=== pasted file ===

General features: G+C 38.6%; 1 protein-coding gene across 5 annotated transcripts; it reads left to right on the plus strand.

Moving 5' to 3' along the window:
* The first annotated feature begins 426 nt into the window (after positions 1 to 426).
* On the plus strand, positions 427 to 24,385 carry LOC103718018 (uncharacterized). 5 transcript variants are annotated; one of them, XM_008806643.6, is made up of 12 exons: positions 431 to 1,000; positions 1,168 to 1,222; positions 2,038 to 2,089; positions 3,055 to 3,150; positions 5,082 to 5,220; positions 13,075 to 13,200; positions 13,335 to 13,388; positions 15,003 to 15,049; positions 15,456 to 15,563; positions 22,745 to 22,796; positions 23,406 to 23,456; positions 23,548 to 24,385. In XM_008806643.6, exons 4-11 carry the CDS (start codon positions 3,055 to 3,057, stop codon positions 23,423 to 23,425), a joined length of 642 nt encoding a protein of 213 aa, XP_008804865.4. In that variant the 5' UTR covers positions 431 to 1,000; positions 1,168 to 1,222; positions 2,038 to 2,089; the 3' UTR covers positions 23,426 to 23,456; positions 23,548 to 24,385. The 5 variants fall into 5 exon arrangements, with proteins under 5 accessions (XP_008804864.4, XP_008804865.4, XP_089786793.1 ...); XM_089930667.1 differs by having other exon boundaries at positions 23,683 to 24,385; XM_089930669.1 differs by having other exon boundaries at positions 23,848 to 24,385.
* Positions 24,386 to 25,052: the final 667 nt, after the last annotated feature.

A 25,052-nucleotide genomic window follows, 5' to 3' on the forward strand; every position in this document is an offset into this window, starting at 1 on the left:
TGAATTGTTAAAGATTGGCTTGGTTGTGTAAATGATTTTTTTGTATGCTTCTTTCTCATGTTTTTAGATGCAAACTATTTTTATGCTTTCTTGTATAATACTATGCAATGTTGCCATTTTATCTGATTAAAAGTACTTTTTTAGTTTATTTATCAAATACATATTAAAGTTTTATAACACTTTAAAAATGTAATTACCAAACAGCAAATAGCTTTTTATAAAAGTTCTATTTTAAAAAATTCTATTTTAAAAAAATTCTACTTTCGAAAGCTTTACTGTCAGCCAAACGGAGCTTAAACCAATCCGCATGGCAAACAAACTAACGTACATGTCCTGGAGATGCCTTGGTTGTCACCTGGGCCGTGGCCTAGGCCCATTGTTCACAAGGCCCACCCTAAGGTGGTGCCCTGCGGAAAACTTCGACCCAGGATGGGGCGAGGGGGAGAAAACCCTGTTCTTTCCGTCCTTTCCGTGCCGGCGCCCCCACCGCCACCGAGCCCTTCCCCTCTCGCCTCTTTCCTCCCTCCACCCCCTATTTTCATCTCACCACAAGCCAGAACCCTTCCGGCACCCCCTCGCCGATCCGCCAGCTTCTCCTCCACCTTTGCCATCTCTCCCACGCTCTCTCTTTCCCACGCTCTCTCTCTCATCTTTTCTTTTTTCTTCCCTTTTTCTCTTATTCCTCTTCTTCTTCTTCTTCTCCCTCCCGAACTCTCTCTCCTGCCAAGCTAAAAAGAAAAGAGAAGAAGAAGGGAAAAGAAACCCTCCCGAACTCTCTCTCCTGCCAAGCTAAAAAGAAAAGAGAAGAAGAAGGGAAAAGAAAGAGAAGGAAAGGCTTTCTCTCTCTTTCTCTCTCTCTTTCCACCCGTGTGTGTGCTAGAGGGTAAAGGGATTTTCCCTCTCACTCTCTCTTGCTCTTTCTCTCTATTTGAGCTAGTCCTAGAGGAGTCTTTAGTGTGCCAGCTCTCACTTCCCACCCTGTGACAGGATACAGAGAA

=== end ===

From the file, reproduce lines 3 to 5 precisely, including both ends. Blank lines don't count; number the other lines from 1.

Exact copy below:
* The first annotated feature begins 426 nt into the window (after positions 1 to 426).
* On the plus strand, positions 427 to 24,385 carry LOC103718018 (uncharacterized). 5 transcript variants are annotated; one of them, XM_008806643.6, is made up of 12 exons: positions 431 to 1,000; positions 1,168 to 1,222; positions 2,038 to 2,089; positions 3,055 to 3,150; positions 5,082 to 5,220; positions 13,075 to 13,200; positions 13,335 to 13,388; positions 15,003 to 15,049; positions 15,456 to 15,563; positions 22,745 to 22,796; positions 23,406 to 23,456; positions 23,548 to 24,385. In XM_008806643.6, exons 4-11 carry the CDS (start codon positions 3,055 to 3,057, stop codon positions 23,423 to 23,425), a joined length of 642 nt encoding a protein of 213 aa, XP_008804865.4. In that variant the 5' UTR covers positions 431 to 1,000; positions 1,168 to 1,222; positions 2,038 to 2,089; the 3' UTR covers positions 23,426 to 23,456; positions 23,548 to 24,385. The 5 variants fall into 5 exon arrangements, with proteins under 5 accessions (XP_008804864.4, XP_008804865.4, XP_089786793.1 ...); XM_089930667.1 differs by having other exon boundaries at positions 23,683 to 24,385; XM_089930669.1 differs by having other exon boundaries at positions 23,848 to 24,385.
* Positions 24,386 to 25,052: the final 667 nt, after the last annotated feature.